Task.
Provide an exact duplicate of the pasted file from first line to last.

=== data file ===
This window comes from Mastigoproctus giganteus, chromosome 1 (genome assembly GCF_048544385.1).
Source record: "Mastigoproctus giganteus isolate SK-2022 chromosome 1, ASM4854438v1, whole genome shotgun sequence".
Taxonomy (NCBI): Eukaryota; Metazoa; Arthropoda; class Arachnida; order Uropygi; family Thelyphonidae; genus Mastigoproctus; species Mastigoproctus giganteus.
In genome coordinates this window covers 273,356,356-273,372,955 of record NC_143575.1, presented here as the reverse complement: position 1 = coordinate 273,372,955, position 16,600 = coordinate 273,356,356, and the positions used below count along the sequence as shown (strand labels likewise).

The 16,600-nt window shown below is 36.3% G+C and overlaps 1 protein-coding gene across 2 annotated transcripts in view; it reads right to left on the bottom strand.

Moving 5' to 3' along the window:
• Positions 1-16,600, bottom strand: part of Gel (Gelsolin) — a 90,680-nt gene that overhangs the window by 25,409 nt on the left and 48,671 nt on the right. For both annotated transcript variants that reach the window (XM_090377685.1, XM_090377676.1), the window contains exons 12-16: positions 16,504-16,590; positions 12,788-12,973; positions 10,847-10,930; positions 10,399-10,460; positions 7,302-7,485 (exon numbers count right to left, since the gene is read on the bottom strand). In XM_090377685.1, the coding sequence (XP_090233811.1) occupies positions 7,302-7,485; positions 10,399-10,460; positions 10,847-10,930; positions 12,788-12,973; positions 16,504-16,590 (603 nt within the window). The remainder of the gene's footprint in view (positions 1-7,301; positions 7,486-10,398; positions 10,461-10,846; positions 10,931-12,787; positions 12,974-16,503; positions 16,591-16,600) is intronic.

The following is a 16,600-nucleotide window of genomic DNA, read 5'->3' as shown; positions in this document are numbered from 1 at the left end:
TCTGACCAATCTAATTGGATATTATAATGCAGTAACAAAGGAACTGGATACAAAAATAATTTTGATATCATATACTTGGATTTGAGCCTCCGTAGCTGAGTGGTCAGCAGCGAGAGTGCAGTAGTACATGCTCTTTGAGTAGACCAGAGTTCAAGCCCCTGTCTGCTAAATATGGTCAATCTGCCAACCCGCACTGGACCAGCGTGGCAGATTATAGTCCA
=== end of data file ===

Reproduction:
This window comes from Mastigoproctus giganteus, chromosome 1 (genome assembly GCF_048544385.1).
Source record: "Mastigoproctus giganteus isolate SK-2022 chromosome 1, ASM4854438v1, whole genome shotgun sequence".
Taxonomy (NCBI): Eukaryota; Metazoa; Arthropoda; class Arachnida; order Uropygi; family Thelyphonidae; genus Mastigoproctus; species Mastigoproctus giganteus.
In genome coordinates this window covers 273,356,356-273,372,955 of record NC_143575.1, presented here as the reverse complement: position 1 = coordinate 273,372,955, position 16,600 = coordinate 273,356,356, and the positions used below count along the sequence as shown (strand labels likewise).

The 16,600-nt window shown below is 36.3% G+C and overlaps 1 protein-coding gene across 2 annotated transcripts in view; it reads right to left on the bottom strand.

Moving 5' to 3' along the window:
• Positions 1-16,600, bottom strand: part of Gel (Gelsolin) — a 90,680-nt gene that overhangs the window by 25,409 nt on the left and 48,671 nt on the right. For both annotated transcript variants that reach the window (XM_090377685.1, XM_090377676.1), the window contains exons 12-16: positions 16,504-16,590; positions 12,788-12,973; positions 10,847-10,930; positions 10,399-10,460; positions 7,302-7,485 (exon numbers count right to left, since the gene is read on the bottom strand). In XM_090377685.1, the coding sequence (XP_090233811.1) occupies positions 7,302-7,485; positions 10,399-10,460; positions 10,847-10,930; positions 12,788-12,973; positions 16,504-16,590 (603 nt within the window). The remainder of the gene's footprint in view (positions 1-7,301; positions 7,486-10,398; positions 10,461-10,846; positions 10,931-12,787; positions 12,974-16,503; positions 16,591-16,600) is intronic.

The following is a 16,600-nucleotide window of genomic DNA, read 5'->3' as shown; positions in this document are numbered from 1 at the left end:
TCTGACCAATCTAATTGGATATTATAATGCAGTAACAAAGGAACTGGATACAAAAATAATTTTGATATCATATACTTGGATTTGAGCCTCCGTAGCTGAGTGGTCAGCAGCGAGAGTGCAGTAGTACATGCTCTTTGAGTAGACCAGAGTTCAAGCCCCTGTCTGCTAAATATGGTCAATCTGCCAACCCGCACTGGACCAGCGTGGCAGATTATAGTCCA